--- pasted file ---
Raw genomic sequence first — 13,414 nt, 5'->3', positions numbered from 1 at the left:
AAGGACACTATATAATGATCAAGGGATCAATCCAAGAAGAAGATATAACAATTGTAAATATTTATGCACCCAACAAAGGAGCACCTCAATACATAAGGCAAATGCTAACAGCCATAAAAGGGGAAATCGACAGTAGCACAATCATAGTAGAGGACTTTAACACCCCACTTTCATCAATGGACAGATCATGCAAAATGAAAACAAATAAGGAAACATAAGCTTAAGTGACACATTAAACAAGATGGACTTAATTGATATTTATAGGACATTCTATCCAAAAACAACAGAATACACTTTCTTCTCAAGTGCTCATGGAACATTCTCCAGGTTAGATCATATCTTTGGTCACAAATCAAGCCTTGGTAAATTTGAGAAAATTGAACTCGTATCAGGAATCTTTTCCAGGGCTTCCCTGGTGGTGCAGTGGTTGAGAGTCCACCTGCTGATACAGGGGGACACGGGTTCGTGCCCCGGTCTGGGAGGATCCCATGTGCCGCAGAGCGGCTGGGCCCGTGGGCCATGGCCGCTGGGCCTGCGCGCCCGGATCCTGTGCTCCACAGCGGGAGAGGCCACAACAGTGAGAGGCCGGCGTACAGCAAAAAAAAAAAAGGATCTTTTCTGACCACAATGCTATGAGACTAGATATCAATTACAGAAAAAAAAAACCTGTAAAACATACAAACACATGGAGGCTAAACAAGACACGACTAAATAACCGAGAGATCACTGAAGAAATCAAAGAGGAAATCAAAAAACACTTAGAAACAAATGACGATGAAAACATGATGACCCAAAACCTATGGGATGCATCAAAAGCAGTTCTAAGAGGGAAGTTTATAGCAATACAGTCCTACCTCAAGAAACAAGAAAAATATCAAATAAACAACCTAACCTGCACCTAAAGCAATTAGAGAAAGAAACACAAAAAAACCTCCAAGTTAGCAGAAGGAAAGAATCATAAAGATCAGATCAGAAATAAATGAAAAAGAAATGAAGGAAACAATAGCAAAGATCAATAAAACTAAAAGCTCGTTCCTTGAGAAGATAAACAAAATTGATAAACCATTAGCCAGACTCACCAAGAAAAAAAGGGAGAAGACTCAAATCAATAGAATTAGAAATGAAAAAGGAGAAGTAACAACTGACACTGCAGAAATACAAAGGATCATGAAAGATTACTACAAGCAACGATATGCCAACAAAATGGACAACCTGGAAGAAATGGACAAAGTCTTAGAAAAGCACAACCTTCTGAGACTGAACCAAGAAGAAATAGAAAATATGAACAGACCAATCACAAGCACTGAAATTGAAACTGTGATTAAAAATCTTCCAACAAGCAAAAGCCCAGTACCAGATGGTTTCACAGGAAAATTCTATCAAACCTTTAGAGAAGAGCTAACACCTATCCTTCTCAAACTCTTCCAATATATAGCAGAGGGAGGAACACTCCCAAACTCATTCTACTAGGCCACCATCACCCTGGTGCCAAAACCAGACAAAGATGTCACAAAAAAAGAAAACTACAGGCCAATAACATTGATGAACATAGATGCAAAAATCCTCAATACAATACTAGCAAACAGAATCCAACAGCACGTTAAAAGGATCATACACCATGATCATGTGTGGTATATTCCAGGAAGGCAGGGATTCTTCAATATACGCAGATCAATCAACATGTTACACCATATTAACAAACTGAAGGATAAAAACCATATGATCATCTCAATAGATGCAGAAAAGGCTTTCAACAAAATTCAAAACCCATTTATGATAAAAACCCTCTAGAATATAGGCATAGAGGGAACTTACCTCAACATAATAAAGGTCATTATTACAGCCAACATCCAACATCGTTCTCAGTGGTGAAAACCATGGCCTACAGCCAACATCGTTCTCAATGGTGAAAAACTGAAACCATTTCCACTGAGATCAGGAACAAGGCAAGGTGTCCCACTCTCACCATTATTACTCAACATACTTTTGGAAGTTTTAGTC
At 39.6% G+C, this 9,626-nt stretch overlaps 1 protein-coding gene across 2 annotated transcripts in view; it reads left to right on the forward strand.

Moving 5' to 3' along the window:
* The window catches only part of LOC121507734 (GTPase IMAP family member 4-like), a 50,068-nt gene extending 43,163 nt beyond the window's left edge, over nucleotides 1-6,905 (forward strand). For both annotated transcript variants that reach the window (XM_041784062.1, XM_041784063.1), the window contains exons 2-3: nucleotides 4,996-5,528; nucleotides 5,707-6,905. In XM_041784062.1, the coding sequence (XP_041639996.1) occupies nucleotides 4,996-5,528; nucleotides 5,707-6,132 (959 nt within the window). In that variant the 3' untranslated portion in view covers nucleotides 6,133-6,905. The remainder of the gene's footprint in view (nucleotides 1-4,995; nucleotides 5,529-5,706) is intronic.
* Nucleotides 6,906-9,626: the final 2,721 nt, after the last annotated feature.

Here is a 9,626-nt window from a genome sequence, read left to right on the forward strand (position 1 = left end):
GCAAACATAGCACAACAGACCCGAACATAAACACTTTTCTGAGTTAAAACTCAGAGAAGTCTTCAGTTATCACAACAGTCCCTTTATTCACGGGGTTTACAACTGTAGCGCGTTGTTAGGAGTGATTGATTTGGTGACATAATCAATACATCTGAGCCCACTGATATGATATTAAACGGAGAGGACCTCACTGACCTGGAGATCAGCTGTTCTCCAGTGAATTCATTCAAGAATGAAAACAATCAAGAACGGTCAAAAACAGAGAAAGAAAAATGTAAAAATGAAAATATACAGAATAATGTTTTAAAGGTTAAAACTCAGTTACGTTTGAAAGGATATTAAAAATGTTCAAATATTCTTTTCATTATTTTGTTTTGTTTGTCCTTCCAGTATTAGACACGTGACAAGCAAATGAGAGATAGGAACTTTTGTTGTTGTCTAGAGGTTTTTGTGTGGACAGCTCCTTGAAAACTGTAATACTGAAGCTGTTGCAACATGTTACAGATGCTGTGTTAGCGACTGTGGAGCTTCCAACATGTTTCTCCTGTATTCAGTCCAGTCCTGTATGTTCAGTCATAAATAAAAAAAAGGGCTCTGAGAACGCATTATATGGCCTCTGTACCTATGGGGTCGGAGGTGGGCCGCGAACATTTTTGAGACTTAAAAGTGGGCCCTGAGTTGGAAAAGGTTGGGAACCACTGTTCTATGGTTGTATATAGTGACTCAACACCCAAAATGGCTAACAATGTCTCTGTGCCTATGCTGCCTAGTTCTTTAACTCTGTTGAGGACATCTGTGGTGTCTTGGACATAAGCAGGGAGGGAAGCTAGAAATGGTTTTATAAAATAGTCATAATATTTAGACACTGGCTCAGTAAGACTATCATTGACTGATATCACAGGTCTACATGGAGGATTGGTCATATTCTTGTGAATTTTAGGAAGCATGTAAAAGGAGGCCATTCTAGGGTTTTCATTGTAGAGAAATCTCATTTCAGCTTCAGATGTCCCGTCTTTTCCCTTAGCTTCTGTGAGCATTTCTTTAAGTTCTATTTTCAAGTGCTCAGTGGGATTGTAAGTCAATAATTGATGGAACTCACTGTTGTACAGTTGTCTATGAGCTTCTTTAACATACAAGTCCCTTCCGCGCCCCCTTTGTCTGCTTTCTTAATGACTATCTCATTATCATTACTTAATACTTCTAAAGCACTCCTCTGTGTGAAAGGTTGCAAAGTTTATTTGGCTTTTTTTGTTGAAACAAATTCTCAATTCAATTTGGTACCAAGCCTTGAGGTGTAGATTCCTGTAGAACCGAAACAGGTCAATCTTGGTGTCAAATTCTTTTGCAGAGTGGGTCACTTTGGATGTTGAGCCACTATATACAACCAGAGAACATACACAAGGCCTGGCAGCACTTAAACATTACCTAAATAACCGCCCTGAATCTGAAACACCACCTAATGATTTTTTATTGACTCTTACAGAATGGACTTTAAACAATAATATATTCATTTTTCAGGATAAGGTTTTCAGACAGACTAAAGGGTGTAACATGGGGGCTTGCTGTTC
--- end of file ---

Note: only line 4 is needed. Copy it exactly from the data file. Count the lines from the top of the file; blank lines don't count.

Moving 5' to 3' along the window: